On December 2, 1942, the first high level nuclear waste in the world was created. Three quarters of a century later there is still no permanent repository for such waste. We created immensely dangerous stuff with no thought as to how to safely dispose of it.
Irradiated nuclear fuel is among the most toxic materials on earth. The waste has to be isolated from the human environment for about half a million years, a period longer than our existence as a species. Our government has existed for a mere 230 years. The Nuclear Regulatory Commission has been around for about 40 years. This is a matter of inter-generational ethics: we got 50 years of power, they get 500,000 years of waste.
This issue has arisen near San Onofre, the nuclear plant that CBG played an instrumental role in closing. It may not be operating any more, but the waste remains there, and Southern California Edison intends to bury the waste on the beach. A dumber idea is hard to imagine. Many in the area understandably want the waste out of Southern California, now, no matter what. CBG has been trying to play a constructive role in helping the community push for a safer alternative than what Edison is proposing, while not forcing the waste onto other communities, transferring the risk to them.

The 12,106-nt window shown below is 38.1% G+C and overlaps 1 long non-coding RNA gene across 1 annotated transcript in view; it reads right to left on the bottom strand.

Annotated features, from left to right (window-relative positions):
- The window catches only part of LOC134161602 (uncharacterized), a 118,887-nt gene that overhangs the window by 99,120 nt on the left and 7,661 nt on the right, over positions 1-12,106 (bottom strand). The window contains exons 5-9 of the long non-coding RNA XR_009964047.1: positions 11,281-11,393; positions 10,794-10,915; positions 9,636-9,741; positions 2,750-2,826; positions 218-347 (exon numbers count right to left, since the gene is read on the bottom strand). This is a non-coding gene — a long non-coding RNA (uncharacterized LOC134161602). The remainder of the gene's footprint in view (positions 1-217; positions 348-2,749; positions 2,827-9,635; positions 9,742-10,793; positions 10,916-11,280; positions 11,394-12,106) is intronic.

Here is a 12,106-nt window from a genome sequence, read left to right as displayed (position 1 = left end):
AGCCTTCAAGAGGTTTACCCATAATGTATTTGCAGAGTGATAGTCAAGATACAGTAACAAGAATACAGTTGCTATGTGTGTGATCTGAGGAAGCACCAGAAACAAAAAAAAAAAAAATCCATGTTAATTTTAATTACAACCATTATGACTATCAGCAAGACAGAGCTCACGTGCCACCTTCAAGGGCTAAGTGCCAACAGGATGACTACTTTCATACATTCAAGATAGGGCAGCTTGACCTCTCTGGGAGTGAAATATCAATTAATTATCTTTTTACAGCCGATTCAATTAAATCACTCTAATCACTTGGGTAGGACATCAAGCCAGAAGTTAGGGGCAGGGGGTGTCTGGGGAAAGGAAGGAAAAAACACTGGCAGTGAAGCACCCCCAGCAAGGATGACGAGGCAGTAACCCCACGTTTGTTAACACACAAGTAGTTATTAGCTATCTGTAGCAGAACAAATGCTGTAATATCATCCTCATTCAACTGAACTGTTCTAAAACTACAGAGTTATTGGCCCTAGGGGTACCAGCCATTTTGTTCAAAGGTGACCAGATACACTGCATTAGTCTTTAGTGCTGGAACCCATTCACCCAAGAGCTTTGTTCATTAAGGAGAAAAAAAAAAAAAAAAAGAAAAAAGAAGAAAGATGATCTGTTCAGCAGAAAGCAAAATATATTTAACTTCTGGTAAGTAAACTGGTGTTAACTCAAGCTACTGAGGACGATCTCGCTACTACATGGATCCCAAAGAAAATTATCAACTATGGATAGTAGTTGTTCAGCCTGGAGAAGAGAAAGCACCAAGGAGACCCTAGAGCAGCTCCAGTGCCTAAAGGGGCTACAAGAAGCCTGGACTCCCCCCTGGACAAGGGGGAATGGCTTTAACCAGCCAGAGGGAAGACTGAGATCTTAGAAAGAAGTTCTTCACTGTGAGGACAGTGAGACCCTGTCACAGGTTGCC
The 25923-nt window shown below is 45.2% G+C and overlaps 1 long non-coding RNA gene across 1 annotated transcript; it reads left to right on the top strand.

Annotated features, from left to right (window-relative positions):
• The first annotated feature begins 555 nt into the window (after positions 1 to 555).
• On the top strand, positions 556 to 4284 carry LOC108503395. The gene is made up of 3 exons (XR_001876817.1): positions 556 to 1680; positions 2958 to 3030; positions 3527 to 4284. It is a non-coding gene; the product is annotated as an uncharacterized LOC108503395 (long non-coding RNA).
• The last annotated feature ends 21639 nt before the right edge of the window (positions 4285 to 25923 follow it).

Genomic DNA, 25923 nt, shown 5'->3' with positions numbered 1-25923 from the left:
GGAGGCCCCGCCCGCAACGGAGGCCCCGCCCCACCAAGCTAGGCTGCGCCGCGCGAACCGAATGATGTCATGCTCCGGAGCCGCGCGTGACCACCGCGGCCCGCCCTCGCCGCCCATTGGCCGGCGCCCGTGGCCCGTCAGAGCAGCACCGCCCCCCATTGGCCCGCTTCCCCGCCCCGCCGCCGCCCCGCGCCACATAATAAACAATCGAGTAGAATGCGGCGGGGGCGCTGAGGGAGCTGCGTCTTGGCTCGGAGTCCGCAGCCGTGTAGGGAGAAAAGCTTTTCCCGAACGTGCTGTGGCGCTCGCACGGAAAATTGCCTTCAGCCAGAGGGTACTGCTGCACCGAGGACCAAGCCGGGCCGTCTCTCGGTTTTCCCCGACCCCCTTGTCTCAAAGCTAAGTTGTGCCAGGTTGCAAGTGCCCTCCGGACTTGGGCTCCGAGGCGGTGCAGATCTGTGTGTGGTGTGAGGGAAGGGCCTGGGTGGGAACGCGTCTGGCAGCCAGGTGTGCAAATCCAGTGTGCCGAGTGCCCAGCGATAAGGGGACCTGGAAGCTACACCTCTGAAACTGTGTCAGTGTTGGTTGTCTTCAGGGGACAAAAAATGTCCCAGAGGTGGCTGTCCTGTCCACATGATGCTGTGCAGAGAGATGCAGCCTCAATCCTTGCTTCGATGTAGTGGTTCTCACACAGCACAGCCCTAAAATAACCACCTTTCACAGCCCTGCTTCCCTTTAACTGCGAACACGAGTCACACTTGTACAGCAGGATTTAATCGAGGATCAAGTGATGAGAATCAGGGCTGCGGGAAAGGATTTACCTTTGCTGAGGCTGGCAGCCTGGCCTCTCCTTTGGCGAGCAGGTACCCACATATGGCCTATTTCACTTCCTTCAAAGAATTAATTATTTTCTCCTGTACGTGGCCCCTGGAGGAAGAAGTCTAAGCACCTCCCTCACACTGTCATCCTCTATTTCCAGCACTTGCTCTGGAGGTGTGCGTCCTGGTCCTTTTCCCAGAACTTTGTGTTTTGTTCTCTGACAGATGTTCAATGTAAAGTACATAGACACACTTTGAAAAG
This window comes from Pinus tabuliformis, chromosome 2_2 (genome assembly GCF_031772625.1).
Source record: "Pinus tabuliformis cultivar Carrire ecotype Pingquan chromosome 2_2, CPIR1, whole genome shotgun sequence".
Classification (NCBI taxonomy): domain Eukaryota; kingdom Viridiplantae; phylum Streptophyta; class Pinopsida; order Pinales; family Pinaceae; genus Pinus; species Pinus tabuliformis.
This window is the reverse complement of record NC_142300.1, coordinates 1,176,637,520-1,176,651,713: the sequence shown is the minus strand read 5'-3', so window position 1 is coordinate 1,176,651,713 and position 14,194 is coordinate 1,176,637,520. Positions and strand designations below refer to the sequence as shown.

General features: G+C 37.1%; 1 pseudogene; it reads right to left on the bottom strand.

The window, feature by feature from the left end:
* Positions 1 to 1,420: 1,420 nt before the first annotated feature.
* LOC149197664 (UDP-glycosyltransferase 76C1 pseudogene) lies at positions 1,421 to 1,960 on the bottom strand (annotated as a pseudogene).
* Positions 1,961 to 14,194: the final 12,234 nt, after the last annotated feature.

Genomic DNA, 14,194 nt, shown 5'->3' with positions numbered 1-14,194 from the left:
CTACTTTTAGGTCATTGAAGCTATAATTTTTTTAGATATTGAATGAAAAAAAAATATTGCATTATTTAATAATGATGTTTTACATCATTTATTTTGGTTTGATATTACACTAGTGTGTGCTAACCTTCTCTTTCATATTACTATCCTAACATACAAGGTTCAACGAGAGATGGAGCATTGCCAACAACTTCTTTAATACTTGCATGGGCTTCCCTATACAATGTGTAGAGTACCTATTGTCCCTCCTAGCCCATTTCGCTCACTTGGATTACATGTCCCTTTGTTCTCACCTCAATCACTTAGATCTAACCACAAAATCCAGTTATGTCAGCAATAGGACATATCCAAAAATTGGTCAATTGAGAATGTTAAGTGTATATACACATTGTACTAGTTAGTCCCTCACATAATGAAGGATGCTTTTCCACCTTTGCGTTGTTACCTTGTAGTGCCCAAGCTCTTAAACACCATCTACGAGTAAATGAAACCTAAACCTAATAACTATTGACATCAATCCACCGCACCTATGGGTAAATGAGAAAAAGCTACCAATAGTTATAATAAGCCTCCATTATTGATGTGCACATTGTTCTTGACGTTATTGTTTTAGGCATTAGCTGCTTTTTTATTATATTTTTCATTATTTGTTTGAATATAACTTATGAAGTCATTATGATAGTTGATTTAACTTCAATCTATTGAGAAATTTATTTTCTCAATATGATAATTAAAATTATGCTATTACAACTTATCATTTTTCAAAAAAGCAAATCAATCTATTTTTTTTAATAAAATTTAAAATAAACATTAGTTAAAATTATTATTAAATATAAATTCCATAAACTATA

A permanent national repository that has the least chance possible of leakage must be established. In the meantime, the first rule is “do no harm.” The second is to not do unto others what you don’t wish to be done to oneself. Production of radioactive waste was a terrible sin; we should make no more of it, and beg forgiveness of future generations.